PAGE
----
Relationships are at the heart of leadership and learning. The ways in which we interact with one another are foundational to any learning experience. Listening to learners, demonstrating compassion, being responsive to their needs, and thoughtfully co-designing with and for learners to develop their capabilities are critical elements of learner-centered education.
Strong relationships have also been linked with feelings of safety and security, considerations that are particularly important as we continue to adapt to the complex challenges of an ongoing global pandemic.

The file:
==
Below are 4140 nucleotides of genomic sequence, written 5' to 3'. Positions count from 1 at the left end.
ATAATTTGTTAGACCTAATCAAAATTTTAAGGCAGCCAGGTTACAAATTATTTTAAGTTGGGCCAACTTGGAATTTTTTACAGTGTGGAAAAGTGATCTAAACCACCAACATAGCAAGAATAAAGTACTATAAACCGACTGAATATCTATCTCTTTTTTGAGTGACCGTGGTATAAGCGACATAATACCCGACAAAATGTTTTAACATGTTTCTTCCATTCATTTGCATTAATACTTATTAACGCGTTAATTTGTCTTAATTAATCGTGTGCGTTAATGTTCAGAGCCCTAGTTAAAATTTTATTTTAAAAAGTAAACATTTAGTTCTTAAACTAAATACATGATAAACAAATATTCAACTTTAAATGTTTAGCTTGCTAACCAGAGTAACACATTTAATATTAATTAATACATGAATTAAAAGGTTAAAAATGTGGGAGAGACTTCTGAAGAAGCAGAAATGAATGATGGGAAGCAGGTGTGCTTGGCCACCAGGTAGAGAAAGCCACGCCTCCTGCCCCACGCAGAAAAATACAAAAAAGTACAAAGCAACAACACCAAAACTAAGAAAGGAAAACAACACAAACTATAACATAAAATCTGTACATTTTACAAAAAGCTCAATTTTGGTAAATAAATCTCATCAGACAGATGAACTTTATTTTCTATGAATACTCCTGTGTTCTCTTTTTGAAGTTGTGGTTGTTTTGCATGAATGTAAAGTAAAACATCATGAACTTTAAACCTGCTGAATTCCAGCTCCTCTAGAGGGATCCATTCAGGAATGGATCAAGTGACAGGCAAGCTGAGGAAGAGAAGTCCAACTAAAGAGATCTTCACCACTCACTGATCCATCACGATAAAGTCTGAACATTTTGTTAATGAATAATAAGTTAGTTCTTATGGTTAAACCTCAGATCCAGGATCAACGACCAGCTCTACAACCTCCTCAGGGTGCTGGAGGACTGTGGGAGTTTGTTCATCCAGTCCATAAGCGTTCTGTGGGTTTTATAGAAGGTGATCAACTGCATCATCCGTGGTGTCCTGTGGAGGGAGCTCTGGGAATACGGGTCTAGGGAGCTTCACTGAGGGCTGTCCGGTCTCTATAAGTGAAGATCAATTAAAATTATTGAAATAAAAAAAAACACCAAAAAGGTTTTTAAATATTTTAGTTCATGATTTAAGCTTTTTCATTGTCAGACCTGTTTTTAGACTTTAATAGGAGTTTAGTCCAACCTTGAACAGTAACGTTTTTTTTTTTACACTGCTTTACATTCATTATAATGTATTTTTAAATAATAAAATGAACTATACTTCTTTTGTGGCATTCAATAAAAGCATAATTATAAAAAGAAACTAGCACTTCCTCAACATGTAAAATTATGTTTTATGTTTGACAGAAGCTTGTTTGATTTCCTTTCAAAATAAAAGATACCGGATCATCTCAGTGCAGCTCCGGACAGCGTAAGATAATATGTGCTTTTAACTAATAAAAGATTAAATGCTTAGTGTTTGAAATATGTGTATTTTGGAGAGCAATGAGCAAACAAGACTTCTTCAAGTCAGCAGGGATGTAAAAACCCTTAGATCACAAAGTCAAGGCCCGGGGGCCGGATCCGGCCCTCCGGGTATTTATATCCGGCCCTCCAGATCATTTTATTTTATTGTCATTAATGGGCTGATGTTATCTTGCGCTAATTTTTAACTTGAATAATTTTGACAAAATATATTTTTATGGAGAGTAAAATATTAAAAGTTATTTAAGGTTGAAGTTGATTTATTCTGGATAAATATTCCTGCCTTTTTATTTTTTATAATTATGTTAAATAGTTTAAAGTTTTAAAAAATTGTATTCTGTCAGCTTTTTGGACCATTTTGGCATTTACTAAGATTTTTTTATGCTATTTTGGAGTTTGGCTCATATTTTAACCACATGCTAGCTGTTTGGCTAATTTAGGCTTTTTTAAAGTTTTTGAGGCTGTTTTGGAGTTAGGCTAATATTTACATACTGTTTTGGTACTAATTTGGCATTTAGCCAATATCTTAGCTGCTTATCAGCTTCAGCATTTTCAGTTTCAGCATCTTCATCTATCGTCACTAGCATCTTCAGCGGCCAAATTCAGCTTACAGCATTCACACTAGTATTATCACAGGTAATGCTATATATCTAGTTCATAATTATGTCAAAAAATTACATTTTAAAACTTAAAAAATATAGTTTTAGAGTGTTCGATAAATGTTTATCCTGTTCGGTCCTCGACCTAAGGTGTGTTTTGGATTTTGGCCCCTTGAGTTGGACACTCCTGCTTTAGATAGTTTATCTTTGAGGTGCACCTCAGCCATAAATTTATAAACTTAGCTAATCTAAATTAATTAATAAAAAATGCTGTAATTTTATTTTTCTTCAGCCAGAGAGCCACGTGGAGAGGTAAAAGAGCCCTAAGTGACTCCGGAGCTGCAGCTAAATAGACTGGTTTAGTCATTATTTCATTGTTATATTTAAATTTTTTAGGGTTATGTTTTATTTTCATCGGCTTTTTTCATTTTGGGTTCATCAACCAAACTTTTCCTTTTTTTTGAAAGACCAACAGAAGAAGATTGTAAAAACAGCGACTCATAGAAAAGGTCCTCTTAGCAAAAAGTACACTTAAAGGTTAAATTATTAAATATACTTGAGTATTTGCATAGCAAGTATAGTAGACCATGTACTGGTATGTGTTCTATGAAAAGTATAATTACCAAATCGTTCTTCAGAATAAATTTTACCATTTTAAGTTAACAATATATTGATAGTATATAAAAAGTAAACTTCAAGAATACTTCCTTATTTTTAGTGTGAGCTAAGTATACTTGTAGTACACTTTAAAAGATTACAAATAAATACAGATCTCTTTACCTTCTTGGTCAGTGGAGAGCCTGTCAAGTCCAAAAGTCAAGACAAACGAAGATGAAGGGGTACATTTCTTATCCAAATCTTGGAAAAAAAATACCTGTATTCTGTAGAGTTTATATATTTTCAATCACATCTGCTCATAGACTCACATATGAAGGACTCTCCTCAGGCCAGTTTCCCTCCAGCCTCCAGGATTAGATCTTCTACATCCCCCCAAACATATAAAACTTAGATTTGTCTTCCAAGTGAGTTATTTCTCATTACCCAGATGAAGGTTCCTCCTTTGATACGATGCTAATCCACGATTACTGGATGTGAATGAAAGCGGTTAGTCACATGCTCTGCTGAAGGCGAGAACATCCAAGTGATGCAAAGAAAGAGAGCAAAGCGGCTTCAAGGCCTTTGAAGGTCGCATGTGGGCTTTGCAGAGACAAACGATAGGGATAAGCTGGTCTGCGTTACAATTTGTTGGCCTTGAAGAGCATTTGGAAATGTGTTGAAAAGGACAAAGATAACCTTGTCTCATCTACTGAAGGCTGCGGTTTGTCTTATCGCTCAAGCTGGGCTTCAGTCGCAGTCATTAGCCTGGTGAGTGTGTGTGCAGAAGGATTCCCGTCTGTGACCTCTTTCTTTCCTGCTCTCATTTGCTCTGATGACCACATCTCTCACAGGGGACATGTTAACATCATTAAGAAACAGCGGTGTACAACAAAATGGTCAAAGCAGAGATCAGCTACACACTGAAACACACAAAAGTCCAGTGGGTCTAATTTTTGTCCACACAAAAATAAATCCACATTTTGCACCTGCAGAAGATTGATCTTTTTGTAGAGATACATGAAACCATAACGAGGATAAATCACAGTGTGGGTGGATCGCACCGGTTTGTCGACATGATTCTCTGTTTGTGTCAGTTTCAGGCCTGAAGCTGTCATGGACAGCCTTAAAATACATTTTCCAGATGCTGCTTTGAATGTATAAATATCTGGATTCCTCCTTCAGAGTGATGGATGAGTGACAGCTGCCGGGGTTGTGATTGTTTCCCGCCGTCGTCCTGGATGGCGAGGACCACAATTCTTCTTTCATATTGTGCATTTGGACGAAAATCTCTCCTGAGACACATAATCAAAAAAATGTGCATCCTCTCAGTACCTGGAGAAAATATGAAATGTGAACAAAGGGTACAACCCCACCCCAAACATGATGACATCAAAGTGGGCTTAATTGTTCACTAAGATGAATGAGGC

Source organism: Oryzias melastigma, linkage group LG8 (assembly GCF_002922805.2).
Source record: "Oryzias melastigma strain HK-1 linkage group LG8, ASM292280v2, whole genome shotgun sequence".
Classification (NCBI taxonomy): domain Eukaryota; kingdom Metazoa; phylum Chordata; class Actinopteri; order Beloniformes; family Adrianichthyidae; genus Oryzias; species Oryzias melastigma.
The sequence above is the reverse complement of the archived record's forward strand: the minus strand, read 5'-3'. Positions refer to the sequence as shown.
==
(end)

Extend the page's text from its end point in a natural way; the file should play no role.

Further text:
And yet it is fair to say that the relationships we seek are often constrained by our systems.
Our industrial-era educational systems promote isolation and compliance. Schools were designed like factories and oriented to mass-production. In education, the most pervasive “system” that serves as an organizing principle for schools is the industrial-era assembly line.
Assembly lines of the Industrial Revolution have had an enormous influence on our education systems. They are the heart of mass production, and they generate enormous efficiencies. In the industrial model of assembly-line production, workers specialize in very specific tasks. The unfinished material moves down the line at a uniform pace, and parts are added to eventually create a uniform, consistent finished product.…